This HOW-TO will help you easily set up a PogoPlug to run NetBSD without needing to disassemble the device and solder on a serial adapter. When you're done, your PogoPlug will still be able to be booted into GNU/Linux but will automatically boot into NetBSD using the SD card slot as the root filesystem. 

You can choose to use a serial port, if you prefer. If you won't be using a serial port, skip the next part.

Pins on the PogoPlug (Mobile and Series 4) are numbered one through four immediately behind the SD card (where behind means towards the rear where the plugs are). One is farthest back and four is closest to the SD card slot. TxD is really transmit and RxD, receive. Connect at 115200 baud.

1: power (3.3 volts)
2: TxD
3: RxD
4: ground

If you're not using a serial connection, you'll have to create an account at, activate the device at, then navigate to Settings (starting with the tiny gear icon in the top right of the web interface), select Security, then enable ssh for your PogoPlug. Choose your own ssh password. Then, ssh as user root to the IP of your PogoPlug.

Connect ethernet to a network where the PogoPlug can get a DHCP lease and access to the Internet. Either with a serial console or via ssh, you're at a root prompt. Paste in these lines to get tools and the NetBSD kernel.

cd /tmp
chmod +x nandwrite flash_erase

If you like, you can get nanddump (via wget and back up mtd3 before overwriting and scp it somewhere else. Something like this would work:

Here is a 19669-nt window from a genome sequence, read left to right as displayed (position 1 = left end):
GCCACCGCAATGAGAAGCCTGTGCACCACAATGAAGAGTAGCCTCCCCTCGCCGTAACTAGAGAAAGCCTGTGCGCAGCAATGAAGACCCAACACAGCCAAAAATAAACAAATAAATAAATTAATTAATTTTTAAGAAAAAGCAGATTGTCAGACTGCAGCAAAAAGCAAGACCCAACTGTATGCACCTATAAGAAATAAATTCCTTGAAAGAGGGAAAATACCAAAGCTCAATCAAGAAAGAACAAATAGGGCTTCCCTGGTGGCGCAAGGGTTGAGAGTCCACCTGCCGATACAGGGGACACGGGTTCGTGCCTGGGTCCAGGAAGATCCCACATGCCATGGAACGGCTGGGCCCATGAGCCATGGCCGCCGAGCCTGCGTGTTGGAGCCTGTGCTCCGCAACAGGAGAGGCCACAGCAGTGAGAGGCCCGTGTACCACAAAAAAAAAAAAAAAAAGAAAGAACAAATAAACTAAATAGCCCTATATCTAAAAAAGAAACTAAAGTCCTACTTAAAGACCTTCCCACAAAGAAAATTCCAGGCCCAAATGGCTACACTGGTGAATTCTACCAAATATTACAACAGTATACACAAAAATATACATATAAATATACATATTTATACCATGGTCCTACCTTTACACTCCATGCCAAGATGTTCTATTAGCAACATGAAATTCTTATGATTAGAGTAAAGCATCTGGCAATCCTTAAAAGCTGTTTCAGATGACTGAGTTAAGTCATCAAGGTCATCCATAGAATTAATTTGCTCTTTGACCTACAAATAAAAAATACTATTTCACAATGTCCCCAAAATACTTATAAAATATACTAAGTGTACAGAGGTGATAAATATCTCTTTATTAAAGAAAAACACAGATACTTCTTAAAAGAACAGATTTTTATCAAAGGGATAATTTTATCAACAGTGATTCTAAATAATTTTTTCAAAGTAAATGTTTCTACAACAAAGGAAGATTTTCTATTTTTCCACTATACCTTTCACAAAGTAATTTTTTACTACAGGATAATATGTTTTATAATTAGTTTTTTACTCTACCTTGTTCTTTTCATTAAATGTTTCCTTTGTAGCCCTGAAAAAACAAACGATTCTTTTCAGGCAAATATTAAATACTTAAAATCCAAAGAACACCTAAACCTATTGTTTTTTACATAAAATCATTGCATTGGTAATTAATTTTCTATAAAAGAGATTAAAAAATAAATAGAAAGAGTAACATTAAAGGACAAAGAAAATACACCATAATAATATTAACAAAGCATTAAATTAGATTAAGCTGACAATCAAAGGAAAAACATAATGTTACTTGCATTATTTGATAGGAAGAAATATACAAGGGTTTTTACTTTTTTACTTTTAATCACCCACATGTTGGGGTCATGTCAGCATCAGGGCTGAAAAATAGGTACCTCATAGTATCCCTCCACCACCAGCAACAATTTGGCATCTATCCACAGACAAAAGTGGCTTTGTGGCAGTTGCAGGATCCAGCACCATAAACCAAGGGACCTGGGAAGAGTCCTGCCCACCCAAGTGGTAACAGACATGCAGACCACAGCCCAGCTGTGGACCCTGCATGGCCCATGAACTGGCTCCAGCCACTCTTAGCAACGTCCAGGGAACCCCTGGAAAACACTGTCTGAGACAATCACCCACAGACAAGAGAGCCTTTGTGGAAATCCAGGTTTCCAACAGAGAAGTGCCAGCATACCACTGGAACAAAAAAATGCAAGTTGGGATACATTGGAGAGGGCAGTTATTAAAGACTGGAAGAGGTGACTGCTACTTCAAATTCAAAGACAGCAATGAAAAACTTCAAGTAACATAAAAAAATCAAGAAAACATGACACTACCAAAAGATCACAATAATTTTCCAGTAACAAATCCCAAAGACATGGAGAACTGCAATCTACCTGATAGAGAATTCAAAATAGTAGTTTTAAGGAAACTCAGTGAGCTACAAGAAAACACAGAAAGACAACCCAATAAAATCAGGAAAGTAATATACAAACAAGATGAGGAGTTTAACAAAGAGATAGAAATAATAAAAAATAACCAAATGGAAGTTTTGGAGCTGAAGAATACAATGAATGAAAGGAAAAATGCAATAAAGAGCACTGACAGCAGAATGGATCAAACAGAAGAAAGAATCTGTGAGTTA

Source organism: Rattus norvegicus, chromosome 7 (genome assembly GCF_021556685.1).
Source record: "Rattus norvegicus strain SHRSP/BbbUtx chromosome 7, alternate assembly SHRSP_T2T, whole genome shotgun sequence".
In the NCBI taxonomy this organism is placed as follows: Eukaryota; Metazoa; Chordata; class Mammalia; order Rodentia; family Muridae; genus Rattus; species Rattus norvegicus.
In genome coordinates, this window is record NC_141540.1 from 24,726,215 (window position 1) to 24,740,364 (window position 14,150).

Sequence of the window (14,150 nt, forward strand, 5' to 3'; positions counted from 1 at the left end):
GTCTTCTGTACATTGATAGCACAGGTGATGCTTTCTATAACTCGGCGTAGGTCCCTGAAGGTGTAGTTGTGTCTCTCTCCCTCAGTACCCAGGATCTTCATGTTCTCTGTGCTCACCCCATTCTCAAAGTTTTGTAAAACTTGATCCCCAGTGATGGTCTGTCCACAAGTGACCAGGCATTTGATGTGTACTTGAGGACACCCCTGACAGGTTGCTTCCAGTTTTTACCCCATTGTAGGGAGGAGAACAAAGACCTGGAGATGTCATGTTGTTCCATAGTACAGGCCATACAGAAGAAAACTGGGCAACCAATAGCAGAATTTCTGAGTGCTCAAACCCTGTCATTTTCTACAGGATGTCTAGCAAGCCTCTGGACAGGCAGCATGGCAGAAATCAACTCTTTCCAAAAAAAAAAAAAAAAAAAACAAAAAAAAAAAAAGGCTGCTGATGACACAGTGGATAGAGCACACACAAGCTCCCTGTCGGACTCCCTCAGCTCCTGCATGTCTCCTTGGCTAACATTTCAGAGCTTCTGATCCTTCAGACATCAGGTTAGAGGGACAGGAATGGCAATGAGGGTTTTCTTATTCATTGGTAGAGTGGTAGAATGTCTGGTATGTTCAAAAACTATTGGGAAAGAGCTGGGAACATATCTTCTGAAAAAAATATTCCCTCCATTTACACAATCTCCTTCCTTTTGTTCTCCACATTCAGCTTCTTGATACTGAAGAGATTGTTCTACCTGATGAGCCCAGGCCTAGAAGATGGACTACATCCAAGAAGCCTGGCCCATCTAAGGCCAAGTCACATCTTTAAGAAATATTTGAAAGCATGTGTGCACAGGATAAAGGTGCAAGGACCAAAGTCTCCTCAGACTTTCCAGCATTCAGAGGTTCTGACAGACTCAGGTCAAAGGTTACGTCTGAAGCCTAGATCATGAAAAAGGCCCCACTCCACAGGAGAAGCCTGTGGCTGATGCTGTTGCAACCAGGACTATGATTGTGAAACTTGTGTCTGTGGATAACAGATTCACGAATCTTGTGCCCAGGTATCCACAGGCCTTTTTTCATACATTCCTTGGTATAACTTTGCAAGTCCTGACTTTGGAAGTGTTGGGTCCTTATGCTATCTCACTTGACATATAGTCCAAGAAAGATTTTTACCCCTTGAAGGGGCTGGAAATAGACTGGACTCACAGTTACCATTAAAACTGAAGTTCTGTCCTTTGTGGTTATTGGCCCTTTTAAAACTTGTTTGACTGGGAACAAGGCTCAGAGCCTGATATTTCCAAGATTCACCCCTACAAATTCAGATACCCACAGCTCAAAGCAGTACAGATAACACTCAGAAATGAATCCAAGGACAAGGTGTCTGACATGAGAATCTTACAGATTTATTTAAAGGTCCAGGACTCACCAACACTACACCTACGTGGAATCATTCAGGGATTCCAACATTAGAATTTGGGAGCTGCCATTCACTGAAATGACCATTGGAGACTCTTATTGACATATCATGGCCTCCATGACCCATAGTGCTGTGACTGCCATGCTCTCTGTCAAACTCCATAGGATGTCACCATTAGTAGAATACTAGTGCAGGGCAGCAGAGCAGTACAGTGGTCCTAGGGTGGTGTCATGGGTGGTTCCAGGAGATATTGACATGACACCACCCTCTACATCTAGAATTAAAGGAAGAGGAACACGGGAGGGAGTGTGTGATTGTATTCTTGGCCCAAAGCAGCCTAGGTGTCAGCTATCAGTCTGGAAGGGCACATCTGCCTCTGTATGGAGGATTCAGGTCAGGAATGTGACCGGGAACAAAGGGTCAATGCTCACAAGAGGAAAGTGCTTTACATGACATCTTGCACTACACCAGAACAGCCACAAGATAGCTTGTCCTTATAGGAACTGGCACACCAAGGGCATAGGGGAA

./nanddump -f pogov4mtd3.dump -o /dev/mtd3

Now we flash the actual NetBSD kernel. mtd3 is labeled "failsafe" in the mtd map and is 8 megs from the start of flash and 8 megs long. The block size on the PogoPlug is 131072 bytes, so 64 blocks of 128k each works out to 8 megs. The "-p" option of nandwrite is to pad the kernel to fit whole blocks.

Note that at this point we begin running commands which write to the internal flash. A mistake here could brick your PogoPlug, so proceed with caution!

./flash_erase /dev/mtd3 0 64
./nandwrite -p /dev/mtd3 netbsd.pogo.ub

Next, we write the environment variable bootcmd. Note that the mw commands in init_mmc are necessary so that NetBSD can use the SD card slot (many thanks to Lwazi for that). Enter the following as continuous lines (keep spaces where it wraps):

/usr/local/cloudengines/bin/blparam bootcmd='if ping; then run boot_nand; fi; run boot_bsd'
/usr/local/cloudengines/bin/blparam boot_bsd='run init_mmc; nand read.e 0x800000 0x800000 0x500000; bootm 0x800000'
/usr/local/cloudengines/bin/blparam init_mmc='mw f1010004 11113311; mw f1010008 551111'

For PogoPlug Pink, the beginning of mtd3 is 0x2500000, so use:

/usr/local/cloudengines/bin/blparam bootcmd='if ping; then run boot_nand; fi; nand read.e 0x800000 0x2500000 0x500000; bootm 0x800000'

Note that the kernel's current size is 4888832 bytes (but it may change, so please check), or 0x4a9900 in hex, so we can round up to 0x500000 in the nand read.e command like so. If you make a custom kernel, be sure to make sure the read.e command loads the entire kernel.

nand read.e 0x800000 0x800000 0x500000

We decide whether to boot NetBSD or GNU/Linux based on whether the PogoPlug can ping a machine on the local network. This gives us the option to flash a new kernel using GNU/Linux, if we like, without a serial console. In order to have the PogoPlug boot into GNU/Linux, create an IP alias at address on any other machine on the same network. An example would be:

ifconfig usmsc0 inet netmask 0xffffff00 alias

Once back in GNU/Linux, you can rerun the above but with a new kernel or your own custom kernel. Just copy and paste the wget of nandwrite and flash_erase, chmod them, wget or scp your own...

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